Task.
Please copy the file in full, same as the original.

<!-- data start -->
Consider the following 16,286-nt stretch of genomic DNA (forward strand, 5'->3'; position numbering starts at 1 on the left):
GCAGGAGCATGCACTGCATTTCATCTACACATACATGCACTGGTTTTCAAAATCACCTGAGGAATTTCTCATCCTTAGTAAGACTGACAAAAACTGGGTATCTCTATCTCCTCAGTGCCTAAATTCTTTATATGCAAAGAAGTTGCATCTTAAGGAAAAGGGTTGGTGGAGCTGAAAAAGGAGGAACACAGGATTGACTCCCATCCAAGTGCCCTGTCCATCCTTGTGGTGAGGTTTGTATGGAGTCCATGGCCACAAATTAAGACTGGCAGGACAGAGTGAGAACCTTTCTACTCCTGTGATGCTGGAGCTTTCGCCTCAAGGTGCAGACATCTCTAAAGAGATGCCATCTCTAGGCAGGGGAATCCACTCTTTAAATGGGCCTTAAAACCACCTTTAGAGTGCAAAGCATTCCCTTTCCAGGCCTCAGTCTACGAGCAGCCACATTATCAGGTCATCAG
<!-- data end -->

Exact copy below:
Consider the following 16,286-nt stretch of genomic DNA (forward strand, 5'->3'; position numbering starts at 1 on the left):
GCAGGAGCATGCACTGCATTTCATCTACACATACATGCACTGGTTTTCAAAATCACCTGAGGAATTTCTCATCCTTAGTAAGACTGACAAAAACTGGGTATCTCTATCTCCTCAGTGCCTAAATTCTTTATATGCAAAGAAGTTGCATCTTAAGGAAAAGGGTTGGTGGAGCTGAAAAAGGAGGAACACAGGATTGACTCCCATCCAAGTGCCCTGTCCATCCTTGTGGTGAGGTTTGTATGGAGTCCATGGCCACAAATTAAGACTGGCAGGACAGAGTGAGAACCTTTCTACTCCTGTGATGCTGGAGCTTTCGCCTCAAGGTGCAGACATCTCTAAAGAGATGCCATCTCTAGGCAGGGGAATCCACTCTTTAAATGGGCCTTAAAACCACCTTTAGAGTGCAAAGCATTCCCTTTCCAGGCCTCAGTCTACGAGCAGCCACATTATCAGGTCATCAG